Superman killing Doctor Light. That’s what it all comes down to. This is what everything connects back to because this is the thing that set everything off. Initially it was just an opening gambit in a larger story, and now, slowly but surely, this is getting more and more prominent.
It also helps that Mikel Janin draws a really great Superman, and an afflicted Superman at that. The expressions on his face, his body language, his dialogue, everything is just so much on point. Just as with the previous two chapters of Trinity War, Superman gets some great splash pages and some really poignant moments. Overall, Mikel Janin’s art is just amazing. I love his work and his run on Justice League Dark has made that book one of the best looking books that DC is currently putting out. Justice League Dark #22 represents the peak of his work on the series, and that is no small praise or an overestimation at all. It is the truth. He’s not alone on this book, of course. Jeromy Cox’s colours are different in sharpness and are a bit softer than what we’ve seen so far in Trinity War, falling between the other two chapters.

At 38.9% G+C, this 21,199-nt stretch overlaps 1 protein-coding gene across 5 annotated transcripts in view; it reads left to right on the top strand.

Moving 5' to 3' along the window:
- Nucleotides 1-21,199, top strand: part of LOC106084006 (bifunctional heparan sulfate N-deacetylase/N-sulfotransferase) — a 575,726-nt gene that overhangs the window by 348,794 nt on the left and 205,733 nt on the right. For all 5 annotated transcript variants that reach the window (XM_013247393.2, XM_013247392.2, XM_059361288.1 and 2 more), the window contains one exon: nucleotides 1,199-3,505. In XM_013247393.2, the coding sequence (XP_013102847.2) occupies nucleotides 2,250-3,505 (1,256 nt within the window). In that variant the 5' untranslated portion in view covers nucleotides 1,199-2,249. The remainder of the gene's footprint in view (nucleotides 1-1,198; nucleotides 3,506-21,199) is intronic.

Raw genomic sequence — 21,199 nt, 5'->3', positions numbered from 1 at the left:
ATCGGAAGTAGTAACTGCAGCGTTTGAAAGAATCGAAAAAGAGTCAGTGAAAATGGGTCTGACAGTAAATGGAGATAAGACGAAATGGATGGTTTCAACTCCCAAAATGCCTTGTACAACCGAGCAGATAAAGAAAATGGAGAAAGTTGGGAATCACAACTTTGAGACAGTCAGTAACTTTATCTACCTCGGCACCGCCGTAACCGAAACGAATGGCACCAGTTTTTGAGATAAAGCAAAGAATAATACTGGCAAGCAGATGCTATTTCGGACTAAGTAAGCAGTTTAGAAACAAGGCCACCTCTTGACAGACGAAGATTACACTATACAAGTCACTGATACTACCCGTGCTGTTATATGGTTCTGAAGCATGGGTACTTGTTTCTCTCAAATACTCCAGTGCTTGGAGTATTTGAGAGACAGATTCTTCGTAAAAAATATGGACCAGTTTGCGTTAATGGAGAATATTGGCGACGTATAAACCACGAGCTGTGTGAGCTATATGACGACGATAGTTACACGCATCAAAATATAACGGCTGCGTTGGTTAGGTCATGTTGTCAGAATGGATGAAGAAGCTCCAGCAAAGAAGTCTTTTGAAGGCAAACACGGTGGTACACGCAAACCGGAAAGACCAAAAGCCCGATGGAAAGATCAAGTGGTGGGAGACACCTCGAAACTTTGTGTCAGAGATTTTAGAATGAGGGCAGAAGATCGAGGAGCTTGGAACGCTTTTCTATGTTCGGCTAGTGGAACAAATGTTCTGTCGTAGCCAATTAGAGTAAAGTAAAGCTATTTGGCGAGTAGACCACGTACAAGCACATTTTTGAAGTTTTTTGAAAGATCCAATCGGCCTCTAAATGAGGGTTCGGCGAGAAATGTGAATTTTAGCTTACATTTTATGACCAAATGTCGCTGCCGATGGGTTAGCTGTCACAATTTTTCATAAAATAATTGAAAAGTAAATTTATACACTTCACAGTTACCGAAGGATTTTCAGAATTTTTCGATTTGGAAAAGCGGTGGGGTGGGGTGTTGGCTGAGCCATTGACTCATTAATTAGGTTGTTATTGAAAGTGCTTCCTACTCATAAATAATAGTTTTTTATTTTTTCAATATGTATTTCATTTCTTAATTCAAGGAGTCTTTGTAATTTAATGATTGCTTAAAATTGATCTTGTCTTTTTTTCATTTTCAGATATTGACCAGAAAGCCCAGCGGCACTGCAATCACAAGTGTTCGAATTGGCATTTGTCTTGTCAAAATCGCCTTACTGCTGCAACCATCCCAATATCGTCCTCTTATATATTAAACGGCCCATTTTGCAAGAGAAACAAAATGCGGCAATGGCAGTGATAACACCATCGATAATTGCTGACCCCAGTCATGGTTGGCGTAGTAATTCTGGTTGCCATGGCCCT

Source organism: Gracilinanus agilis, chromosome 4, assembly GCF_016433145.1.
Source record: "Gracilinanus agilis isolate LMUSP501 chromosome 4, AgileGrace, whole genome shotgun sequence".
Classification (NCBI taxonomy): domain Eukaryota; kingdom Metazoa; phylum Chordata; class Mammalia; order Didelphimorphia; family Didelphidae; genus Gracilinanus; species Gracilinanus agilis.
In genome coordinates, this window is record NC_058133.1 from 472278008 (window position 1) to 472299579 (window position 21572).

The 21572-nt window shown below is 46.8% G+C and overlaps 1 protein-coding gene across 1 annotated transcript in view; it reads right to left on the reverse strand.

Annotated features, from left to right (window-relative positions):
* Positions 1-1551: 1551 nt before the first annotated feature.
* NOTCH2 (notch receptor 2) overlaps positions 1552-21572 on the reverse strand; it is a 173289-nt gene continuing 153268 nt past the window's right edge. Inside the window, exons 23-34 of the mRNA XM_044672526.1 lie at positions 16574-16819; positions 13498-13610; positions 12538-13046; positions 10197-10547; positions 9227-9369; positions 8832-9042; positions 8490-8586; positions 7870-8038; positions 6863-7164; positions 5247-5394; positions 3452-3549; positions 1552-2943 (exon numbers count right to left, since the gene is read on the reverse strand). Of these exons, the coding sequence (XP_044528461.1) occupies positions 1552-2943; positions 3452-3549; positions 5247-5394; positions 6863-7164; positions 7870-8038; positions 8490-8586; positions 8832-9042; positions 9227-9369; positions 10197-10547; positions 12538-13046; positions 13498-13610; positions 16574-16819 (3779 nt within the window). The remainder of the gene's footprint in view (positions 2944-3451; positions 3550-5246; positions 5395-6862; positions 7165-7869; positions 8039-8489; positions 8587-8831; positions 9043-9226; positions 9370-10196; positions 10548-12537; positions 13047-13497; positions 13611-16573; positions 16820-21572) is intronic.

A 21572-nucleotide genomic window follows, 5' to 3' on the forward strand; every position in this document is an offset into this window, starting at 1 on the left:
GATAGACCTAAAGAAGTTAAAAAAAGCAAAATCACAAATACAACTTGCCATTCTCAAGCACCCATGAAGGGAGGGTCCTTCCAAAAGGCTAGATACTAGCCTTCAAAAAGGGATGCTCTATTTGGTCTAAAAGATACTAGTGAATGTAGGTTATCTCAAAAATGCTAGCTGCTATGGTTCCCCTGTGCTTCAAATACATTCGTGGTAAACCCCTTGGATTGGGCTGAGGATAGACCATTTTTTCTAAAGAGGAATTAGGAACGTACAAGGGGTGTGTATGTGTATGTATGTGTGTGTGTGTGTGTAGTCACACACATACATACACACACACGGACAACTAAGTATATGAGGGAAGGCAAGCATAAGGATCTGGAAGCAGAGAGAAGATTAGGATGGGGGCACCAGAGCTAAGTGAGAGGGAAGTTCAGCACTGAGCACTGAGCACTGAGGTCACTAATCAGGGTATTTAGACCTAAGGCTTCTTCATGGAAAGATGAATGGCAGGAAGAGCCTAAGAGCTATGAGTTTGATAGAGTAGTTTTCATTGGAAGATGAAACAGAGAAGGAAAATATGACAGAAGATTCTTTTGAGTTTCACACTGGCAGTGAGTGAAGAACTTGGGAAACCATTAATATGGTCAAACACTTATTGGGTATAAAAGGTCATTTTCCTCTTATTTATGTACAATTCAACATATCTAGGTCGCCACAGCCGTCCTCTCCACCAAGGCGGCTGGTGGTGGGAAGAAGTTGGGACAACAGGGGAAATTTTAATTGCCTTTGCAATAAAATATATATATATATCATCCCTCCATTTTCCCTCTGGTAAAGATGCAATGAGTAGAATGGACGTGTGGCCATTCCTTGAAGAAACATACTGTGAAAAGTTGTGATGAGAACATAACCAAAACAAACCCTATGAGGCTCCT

If there is one concern I have, it is that I want to know more about what the Secret Society of Supervillains is planning, and what the long game really is, as the mysterious leader of this group hints at to Madame Xanadu, his prisoner.
Interlude: Just some brief thoughts so far. All that I expected to see out of this mega-event, I’ve been getting that and more. In all the build-up to the event, I had become increasingly excited to see how all the superheroes would fare off against each other, how they would all… reform as teams in the face of all that is being thrown at them. Nothing has disappointed me at all, I’m quite happy to say. There are so many mysteries and revelations that we’ve had throughout these three issues and each and everyone of them has added to the larger tapestry, which is no small feat given the extent of the number of characters involved here. And the story isn’t limited to these issues at all of course, as I pointed out earlier, and there are several tie-ins, most of which I’ve read too, barring Jeff Lemire’s Constantine.